Remembering Tom Alter: On his 70th birth anniversary, here’s a slice from his vast repertoire
Tom Alter, the late actor, worked in films, theatre, and TV, and etched some iconic characters in our mind and hearts. From his first break to love for theatre and language, here’s remembering his life.
A forever charming persona, knowledge of impeccable Hindi, Urdu and English, and a master of the craft of acting — needless to say late film, TV and theatre actor Thomas Beach Alter aka Padma Shri Tom Alter, is a veteran who has been loved by one and all. He made way into people’s hearts with his innumerable roles including Lord Mountbatten in the film Sardar (1993), and the titular role of Mirza Ghalib in the stage play Ghalib in Delhi.
The actor, who was battling stage four skin cancer, would have turned 70 today (June 22, 2020). Here’s a slice of what he’s left behind for generations to archive...
A sports journalist in the late 1980s and early 1990s, he is always fondly remembered to hold a special place in Indian batsman Sachin Tendulkar’s life; whose first-ever TV interview was by Alter himself. Sachin had called him “a true sports lover” and said that he met “a good human being” through his first TV interview.
On the big screen, from giving life to Musa in filmmaker Vidhu Vinod Chopra’s crime drama Parinda (1989), to portraying Arnie Campbell in filmmaker Mahesh Bhatt’s blockbuster romance Aashiqui (1990), he did all.
‘Came to Mumbai to become Rajesh Khanna’
Born in Mussoorie, the Indian actor of American descent’s defining moment in his life came in 1970 when he cycled for more than 10 kilometers from Jagadhri to Yamunanagar through Haryana’s farms to watch Rajesh Khanna and Sharmila Tagore-starrer Aradhana (1969). Intrigued by the film industry and acting, he ended up pedalling along the same stretch five times that week to see the film again and again. Alter knew that he wanted to be like Khanna – an actor.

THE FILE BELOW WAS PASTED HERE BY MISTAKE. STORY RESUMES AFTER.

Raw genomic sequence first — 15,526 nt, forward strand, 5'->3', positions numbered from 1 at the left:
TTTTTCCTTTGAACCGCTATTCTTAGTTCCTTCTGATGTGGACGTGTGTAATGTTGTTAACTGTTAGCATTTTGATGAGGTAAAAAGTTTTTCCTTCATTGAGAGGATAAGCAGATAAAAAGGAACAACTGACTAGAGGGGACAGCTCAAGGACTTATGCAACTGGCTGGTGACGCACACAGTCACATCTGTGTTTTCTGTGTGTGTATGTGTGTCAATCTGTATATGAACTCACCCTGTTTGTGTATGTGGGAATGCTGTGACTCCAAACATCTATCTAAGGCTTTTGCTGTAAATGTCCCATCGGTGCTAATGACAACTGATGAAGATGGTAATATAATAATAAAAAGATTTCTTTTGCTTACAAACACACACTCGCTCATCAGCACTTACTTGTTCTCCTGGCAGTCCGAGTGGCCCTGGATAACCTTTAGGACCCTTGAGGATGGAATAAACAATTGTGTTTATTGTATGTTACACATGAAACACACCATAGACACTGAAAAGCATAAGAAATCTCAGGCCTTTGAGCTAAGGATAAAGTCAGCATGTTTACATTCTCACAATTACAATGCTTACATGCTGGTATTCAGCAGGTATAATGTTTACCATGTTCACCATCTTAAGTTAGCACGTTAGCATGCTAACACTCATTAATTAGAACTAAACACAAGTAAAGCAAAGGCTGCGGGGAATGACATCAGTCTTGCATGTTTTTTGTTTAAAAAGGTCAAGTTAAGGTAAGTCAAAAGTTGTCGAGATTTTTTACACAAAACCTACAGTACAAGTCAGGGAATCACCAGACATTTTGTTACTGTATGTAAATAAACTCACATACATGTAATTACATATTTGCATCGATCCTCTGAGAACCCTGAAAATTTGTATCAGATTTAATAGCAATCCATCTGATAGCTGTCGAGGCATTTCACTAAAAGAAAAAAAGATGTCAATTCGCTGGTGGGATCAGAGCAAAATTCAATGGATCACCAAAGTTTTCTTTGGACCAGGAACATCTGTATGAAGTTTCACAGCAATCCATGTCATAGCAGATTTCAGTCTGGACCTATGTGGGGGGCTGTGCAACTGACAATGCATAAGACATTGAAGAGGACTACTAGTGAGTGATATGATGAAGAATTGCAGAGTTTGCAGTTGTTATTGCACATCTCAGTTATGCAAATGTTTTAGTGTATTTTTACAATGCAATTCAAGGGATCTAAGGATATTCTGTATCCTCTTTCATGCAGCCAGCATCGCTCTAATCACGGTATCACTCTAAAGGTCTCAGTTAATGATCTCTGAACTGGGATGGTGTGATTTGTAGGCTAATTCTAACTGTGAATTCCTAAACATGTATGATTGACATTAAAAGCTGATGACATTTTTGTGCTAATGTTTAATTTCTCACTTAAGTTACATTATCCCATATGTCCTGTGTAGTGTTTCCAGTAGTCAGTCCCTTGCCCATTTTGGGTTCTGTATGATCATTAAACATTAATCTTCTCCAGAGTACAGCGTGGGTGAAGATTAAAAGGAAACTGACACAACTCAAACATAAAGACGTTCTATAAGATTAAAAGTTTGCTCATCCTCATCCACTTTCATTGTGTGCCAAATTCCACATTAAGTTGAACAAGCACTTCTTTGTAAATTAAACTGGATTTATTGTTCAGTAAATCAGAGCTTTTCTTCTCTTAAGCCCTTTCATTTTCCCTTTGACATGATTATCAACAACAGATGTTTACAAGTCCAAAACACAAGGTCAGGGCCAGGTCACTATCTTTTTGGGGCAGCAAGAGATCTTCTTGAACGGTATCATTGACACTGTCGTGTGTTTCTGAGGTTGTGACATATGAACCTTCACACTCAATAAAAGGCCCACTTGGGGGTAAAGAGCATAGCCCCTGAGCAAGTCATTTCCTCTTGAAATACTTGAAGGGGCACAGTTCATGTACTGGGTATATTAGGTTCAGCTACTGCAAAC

“Watching Rajesh Khanna in Aaradhna happened to be the turning point of my life, which is how I decided to enter films. I continue to be awed by his unparalleled screen presence and persona. I came to Bombay (Mumbai) to become Rajesh Khanna. I didn’t come to act on stage. Theatre isn’t secondary, but my passion lies in films,” said the actor born and brought up in Mussoorie.
Having graduated from Film and Television Institute of India (FTII) in Pune, Alter got his first break in the Dev-Anand starrer Saheb Bahadur (1977), directed by Chetan Anand. In his first release, Ramanand Sagar’s Charas (1976), he played the then superstar Dharmendra’s CID boss, and later on he worked with luminaries such as V Shantaram, Raj Kapoor, Hrishikesh Mukherjee, Manmohan Desai, Manoj Kumar and Satyajit Ray as well as a host of lesser-known directors. His last film was Sargoshiyan with actors Alok Nath and Farida Jalal, which released in May, 2017.
Multi-faceted and a theatre thespian
The void was not just in films, but in the theatre circuit as well, when he left for the heavenly abode. Alter was a regular artiste on the Delhi stage and worked in various plays, some of which included Maulana based on Maulana Azad, for which he has received critical acclaim far and wide. He even portrayed the characters of Ghalib and Dr Khanna, and one for adaptation of William Dalrymple’s City of Djinns. He also received praise for his role in the film Ocean of An Old Man, which has been screened at film festivals around the world. And had directed a one-shot episode for the short-lived series Yule Love Stories in the mid-1990s. The play Lal Qile Ka Aakhri Mushaira, saw Alter portray the role of the last Mughal emperor, Bahadur Shah Zafar.
Playwright M Sayeed Alam who worked him several times called him a “fine actor, but more than that, “a father figure and guide” to him. Always moving with the time, Alter was seen on the OTT platform, in a web series shot in Goa titled Smoke and had also written three books, one non-fiction and two fiction.
Love for Urdu
Alter called Urdu his “pidri zubaan” or father tongue. “I love Urdu,” he said, adding, that “we need Urdu and Urdu doesn’t need us”. His love for the language dates back to childhood.. “My father was a padre and used to recite the Bible in Urdu. The language has no religion. I read poetry in Urdu, Hindi, English and Latin. If you love beautiful poetry, you don’t restrict yourself to one language,” he said.
Friendship with Ruskin Bond
Before moving to Mussoorie, Bond and Alter had spent their formative years in Dehradun. “Both of us felt so much at home in India that we returned to it after living abroad.Throughout our long association, I played the role of a well-meaning older friend. He was always on the move and visited Mussoorie twice or thrice a year. He was quite sentimental about old things and our cultural heritage.When he visited me, we discussed films, books and the sweeping changes taking place in Mussoorie. He would often ask me questions about our publishing industry,” Bond, had said in an interview to Scroll, earlier.
Author tweets @Nainaarora8